Methods: We used a binocular adaptive optics visual analyzer to measure binocular and monocular VA at an intermediate contrast of letters (30%). The instrument (Schwarz et al., Optics Letters, 2011) allows for modifying the magnitude and phase of the eye’s complex pupil function. It incorporates two liquid-crystal spatial light modulators for both wavefront shaping and to create the artificial pupil. A micro-display presents letters through the controlled eye’s optics to measure monocular and binocular VA for 4 different cases: 1) natural conditions (LCA and SA present), 2) LCA removed, 3) SA corrected, 4) LCA removed and SA corrected. In the cases where SA is present, the average SA value found in pseudophakic patients was induced (0.149µm for a 4.8mm pupil). LCA was removed by using monochromatic (532nm) instead of polychromatic light. The three subjects that took part in this study had also participated in the previous.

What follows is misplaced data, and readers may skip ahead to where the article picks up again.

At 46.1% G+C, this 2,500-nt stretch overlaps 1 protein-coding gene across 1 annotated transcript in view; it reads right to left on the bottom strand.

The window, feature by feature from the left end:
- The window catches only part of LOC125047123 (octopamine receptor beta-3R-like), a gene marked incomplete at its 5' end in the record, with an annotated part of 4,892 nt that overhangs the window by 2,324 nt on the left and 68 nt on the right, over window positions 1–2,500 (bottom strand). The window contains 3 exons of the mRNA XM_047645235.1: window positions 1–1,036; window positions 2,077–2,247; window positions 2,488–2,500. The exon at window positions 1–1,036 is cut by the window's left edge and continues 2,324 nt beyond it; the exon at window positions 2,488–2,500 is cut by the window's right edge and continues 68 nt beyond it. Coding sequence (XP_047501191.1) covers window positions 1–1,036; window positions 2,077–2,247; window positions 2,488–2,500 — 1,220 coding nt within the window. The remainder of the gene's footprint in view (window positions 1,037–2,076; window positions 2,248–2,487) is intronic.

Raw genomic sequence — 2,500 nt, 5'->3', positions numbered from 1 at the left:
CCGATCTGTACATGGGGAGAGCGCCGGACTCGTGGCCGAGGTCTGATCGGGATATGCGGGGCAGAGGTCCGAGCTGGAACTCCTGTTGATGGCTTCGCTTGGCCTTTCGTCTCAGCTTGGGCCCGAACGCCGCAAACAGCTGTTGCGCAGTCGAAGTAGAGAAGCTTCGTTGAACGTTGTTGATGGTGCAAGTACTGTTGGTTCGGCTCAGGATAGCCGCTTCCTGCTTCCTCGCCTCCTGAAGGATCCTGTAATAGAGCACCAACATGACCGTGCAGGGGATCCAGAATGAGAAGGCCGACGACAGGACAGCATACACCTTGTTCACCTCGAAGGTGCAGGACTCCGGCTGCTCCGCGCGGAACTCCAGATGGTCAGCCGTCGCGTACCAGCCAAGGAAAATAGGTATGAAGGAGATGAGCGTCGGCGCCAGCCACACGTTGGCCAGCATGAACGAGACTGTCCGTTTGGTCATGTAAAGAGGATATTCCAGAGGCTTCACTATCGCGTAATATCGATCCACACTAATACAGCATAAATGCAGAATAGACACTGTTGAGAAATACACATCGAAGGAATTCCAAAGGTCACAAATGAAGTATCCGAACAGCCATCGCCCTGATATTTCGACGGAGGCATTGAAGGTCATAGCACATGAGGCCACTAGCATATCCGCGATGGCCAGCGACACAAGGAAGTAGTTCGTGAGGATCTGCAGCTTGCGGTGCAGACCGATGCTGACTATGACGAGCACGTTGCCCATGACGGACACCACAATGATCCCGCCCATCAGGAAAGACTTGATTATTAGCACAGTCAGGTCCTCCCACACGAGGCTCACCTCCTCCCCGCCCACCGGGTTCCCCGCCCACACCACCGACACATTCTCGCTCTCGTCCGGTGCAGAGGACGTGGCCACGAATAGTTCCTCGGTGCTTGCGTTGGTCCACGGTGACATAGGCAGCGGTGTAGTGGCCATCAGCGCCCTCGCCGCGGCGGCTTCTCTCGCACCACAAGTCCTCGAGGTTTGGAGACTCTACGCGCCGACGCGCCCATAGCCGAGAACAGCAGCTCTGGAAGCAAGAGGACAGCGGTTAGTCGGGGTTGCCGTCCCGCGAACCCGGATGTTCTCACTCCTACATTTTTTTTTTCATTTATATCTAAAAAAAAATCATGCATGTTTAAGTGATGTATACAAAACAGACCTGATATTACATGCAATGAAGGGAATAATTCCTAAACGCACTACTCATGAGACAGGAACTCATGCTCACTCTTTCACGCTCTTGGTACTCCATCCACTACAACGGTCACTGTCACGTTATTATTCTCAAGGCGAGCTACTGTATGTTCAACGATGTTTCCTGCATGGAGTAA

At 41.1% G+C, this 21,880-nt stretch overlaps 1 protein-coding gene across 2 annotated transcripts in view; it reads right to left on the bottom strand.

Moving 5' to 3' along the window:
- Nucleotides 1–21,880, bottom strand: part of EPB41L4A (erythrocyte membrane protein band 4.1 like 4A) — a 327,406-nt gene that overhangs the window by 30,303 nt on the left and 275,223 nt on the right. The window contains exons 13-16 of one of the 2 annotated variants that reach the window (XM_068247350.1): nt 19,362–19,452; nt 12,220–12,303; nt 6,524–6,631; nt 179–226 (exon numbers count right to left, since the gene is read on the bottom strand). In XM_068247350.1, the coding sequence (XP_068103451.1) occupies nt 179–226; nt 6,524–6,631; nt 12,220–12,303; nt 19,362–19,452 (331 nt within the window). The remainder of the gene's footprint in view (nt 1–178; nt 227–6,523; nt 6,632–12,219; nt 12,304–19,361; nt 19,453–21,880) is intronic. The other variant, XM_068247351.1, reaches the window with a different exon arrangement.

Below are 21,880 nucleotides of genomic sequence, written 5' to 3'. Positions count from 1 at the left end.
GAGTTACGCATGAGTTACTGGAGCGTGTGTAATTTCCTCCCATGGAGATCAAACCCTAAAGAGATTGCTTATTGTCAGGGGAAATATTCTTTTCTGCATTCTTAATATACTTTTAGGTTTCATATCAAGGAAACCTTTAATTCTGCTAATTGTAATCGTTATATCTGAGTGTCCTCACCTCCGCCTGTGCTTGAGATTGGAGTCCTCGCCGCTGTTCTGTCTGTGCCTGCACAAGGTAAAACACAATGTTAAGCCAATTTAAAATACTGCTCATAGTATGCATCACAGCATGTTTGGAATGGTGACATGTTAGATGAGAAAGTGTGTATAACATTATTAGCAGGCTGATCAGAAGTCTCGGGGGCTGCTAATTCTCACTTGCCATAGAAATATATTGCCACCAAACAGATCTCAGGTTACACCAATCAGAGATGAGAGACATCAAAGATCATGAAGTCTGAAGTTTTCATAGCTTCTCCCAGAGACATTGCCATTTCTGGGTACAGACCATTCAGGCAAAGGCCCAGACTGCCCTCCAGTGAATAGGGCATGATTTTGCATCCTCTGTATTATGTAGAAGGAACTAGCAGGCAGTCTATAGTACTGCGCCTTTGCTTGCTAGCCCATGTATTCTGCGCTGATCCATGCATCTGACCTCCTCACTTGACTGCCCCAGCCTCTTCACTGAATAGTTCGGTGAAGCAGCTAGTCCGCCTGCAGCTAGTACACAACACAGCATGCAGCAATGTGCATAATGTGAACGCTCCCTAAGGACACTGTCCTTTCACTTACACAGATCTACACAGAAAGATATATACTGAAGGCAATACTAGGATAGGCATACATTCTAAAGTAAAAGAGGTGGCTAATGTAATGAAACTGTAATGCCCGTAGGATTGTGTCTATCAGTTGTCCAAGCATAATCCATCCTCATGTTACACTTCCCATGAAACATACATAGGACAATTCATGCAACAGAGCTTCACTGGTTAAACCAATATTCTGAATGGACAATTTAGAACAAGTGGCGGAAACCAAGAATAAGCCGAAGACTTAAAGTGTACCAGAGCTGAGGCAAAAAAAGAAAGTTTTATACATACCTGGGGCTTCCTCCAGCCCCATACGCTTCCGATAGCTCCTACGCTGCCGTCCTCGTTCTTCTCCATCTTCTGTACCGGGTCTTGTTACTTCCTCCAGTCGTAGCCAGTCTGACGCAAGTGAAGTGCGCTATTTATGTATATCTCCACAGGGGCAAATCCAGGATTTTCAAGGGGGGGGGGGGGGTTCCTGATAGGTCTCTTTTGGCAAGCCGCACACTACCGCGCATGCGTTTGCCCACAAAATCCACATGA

Results: The main tendencies of the previous monocular study were reproduced, although a different instrument was used and the technique to correct for LCA was different. Average monocular VA increased gradually form condition 1) 0.68±0.05; 2) 0.75±0.05; 3) 0.82±0.06 and 4) 1.2±0.2. Average binocular VA for the three subjects increased from 0.80±0.04 for the case when LCA and SA were present to 1.2±0.1 for the case when LCA and SA were corrected. The average binocular summation ratio ranged between 1.0±0.2 and 1.4±0.2, being the smallest in the all-corrected case.
Conclusions: We studied how binocular VA is affected by correcting longitudinal chromatic aberration and spherical aberration in combination. The best performance was attained binocularly when both aberrations were removed. This result may indicates that bilateral implantation of IOLs correcting both SA and LCA could further improve binocular spatial vision.